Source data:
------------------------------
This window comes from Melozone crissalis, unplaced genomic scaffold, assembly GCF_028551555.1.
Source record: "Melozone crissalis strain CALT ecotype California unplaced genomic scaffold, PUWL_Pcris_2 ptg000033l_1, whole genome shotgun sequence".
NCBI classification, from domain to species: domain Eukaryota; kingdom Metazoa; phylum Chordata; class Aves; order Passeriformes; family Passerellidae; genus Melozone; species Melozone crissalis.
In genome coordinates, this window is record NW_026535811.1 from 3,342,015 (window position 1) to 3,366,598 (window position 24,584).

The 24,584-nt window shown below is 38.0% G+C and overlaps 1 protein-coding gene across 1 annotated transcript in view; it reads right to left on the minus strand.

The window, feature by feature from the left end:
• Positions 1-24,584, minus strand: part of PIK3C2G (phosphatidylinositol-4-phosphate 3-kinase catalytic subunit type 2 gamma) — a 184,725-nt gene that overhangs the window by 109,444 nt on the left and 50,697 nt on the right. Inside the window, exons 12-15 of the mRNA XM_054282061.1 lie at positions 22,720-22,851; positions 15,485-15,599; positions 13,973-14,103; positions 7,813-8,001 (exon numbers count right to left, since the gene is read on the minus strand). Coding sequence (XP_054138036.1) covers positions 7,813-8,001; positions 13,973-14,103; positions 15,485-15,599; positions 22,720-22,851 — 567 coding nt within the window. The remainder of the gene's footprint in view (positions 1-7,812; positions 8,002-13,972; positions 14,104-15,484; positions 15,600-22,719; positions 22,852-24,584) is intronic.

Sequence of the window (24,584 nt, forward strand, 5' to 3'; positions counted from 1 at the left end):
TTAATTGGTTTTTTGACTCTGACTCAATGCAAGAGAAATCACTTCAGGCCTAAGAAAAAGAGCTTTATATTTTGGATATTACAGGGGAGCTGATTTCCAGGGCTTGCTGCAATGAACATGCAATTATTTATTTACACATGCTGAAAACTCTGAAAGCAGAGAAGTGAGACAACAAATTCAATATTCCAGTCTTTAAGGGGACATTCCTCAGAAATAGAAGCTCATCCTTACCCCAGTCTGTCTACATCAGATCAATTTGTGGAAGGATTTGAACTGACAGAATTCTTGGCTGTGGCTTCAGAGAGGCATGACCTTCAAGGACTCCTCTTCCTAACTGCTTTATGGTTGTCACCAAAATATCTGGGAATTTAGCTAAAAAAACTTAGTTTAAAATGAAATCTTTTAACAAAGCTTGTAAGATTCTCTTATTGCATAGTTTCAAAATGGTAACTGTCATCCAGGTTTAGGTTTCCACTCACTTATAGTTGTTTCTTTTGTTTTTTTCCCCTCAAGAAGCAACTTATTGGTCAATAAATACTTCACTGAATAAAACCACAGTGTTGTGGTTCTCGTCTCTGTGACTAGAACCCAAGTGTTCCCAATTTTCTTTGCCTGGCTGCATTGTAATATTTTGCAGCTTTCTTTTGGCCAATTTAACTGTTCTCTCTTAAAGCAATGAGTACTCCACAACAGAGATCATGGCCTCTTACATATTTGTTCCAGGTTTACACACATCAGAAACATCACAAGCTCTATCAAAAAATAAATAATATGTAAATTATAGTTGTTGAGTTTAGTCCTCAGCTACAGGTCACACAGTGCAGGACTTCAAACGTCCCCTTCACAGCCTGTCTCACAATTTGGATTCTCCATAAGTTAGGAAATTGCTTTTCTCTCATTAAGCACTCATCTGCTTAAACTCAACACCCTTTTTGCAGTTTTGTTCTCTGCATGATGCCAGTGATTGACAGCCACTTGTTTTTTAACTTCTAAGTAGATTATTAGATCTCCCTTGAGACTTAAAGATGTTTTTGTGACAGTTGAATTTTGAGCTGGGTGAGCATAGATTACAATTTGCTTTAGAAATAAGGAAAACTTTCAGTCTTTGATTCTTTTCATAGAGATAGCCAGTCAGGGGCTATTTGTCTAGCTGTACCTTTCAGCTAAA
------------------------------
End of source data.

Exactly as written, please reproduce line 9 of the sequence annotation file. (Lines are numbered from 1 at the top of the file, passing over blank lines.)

TTAATTGGTTTTTTGACTCTGACTCAATGCAAGAGAAATCACTTCAGGCCTAAGAAAAAGAGCTTTATATTTTGGATATTACAGGGGAGCTGATTTCCAGGGCTTGCTGCAATGAACATGCAATTATTTATTTACACATGCTGAAAACTCTGAAAGCAGAGAAGTGAGACAACAAATTCAATATTCCAGTCTTTAAGGGGACATTCCTCAGAAATAGAAGCTCATCCTTACCCCAGTCTGTCTACATCAGATCAATTTGTGGAAGGATTTGAACTGACAGAATTCTTGGCTGTGGCTTCAGAGAGGCATGACCTTCAAGGACTCCTCTTCCTAACTGCTTTATGGTTGTCACCAAAATATCTGGGAATTTAGCTAAAAAAACTTAGTTTAAAATGAAATCTTTTAACAAAGCTTGTAAGATTCTCTTATTGCATAGTTTCAAAATGGTAACTGTCATCCAGGTTTAGGTTTCCACTCACTTATAGTTGTTTCTTTTGTTTTTTTCCCCTCAAGAAGCAACTTATTGGTCAATAAATACTTCACTGAATAAAACCACAGTGTTGTGGTTCTCGTCTCTGTGACTAGAACCCAAGTGTTCCCAATTTTCTTTGCCTGGCTGCATTGTAATATTTTGCAGCTTTCTTTTGGCCAATTTAACTGTTCTCTCTTAAAGCAATGAGTACTCCACAACAGAGATCATGGCCTCTTACATATTTGTTCCAGGTTTACACACATCAGAAACATCACAAGCTCTATCAAAAAATAAATAATATGTAAATTATAGTTGTTGAGTTTAGTCCTCAGCTACAGGTCACACAGTGCAGGACTTCAAACGTCCCCTTCACAGCCTGTCTCACAATTTGGATTCTCCATAAGTTAGGAAATTGCTTTTCTCTCATTAAGCACTCATCTGCTTAAACTCAACACCCTTTTTGCAGTTTTGTTCTCTGCATGATGCCAGTGATTGACAGCCACTTGTTTTTTAACTTCTAAGTAGATTATTAGATCTCCCTTGAGACTTAAAGATGTTTTTGTGACAGTTGAATTTTGAGCTGGGTGAGCATAGATTACAATTTGCTTTAGAAATAAGGAAAACTTTCAGTCTTTGATTCTTTTCATAGAGATAGCCAGTCAGGGGCTATTTGTCTAGCTGTACCTTTCAGCTAAA